0502 GMT July 21, 2018
In a statement, the Saudi Ministry of Culture and Information said the process of licensing commercial movie theaters — banned since the early 1980s — was underway and the first theaters would open early next year, washingtonpost.com reported.
The move is part of a social and economic reform program led by Saudi Arabia’s 32-year-old Crown Prince Mohammed bin Salman, who is increasingly at the helm of the kingdom’s planning even though his father, King Salman, remains the ultimate authority.
Under the crown prince, officials have recently announced they would end a ban on women driving, allow public concerts and curb the authority of ‘religious police’ tasked with enforcing the country’s strict social codes.
But Saudi Arabia has also arrested hundreds of business executives, princes and former government officials as part of an anti-corruption drive that also appeared aimed at consolidating the crown prince’s authority as well as filling the state’s coffers.
While the changes have been broadly welcomed by young Saudis as long overdue, they have risked angering ultraconservatives, including powerful clerics who give the monarchy legitimacy to rule over Islam’s holiest sites.
The limits of the crown prince’s reforms reflect this delicate balancing act. So far, the social shifts have not included any broadening of political freedoms in Saudi Arabia or the repeal of ‘guardianship’ laws that require women to gain the consent of a male relative to travel abroad or work.
Yet the arrests over the last few months have included some influential clerics as well as government opponents — suggesting the crown prince could be testing how much the religious establishment will push back.
The emerging model in Saudi Arabia — of diversifying the economy and encouraging social reforms, rather than political liberalization — follows the example of the United Arab Emirates, a neighboring state that has emerged as the Saudi leadership’s closest regional ally. Still, Saudi Arabia is unlikely to follow the UAE in allowing the consumption of alcohol and free mingling of genders, for instance.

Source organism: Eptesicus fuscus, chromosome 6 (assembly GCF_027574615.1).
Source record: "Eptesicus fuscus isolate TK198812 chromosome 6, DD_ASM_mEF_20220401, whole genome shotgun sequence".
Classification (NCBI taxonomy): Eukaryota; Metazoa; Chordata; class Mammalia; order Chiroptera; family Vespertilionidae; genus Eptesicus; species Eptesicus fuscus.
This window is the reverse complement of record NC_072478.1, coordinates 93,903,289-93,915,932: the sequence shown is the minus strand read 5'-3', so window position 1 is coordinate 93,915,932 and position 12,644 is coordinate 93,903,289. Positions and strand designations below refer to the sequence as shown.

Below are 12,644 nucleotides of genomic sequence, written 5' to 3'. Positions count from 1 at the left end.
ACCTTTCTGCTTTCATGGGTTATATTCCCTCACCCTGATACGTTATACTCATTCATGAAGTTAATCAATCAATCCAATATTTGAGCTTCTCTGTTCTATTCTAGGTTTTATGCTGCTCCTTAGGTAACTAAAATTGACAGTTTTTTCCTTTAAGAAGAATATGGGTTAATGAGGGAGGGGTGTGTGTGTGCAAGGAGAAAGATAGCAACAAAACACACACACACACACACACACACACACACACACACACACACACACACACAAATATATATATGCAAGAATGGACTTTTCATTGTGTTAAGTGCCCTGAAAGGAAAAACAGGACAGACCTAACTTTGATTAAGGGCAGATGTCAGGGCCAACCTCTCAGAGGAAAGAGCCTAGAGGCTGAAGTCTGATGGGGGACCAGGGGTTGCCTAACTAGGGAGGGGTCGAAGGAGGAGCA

Awwad Alawwad, the Saudi minister of culture and information, called the return of movie theaters “a watershed moment in the development of the cultural economy of the kingdom,” according to the government statement.
The opening of cinemas also clears the way for a potentially huge market for foreign investors, according to John Fithian, president of the Washington-based National Association for Theater Owners, which led a delegation that met with Saudi officials before the announcement Monday.
“This could be a billion-dollar market down the road” and employ more than 20,000 people, Fithian said in an interview last week. Companies from the United Arab Emirates as well as the United States were bidding for a slice of the anticipated windfall, he said.
But there are also regulatory and logistical issues ahead. They include how strictly men and women would be segregated in the new theaters, and what kind of films would be permitted. The Saudi authorities heavily censor film content on TV, including love scenes, women’s bodies or scenes that depict alcohol or drug use.
Saudi officials have also discussed plans to better support the kingdom’s indigenous film industry. Saudi filmmakers have produced several critically acclaimed features in recent years, including the feature-length ‘Wadjda,’ but they have been overshadowed by more seasoned and better-supported regional competitors, including Egyptian, Palestinian and Iranian filmmakers.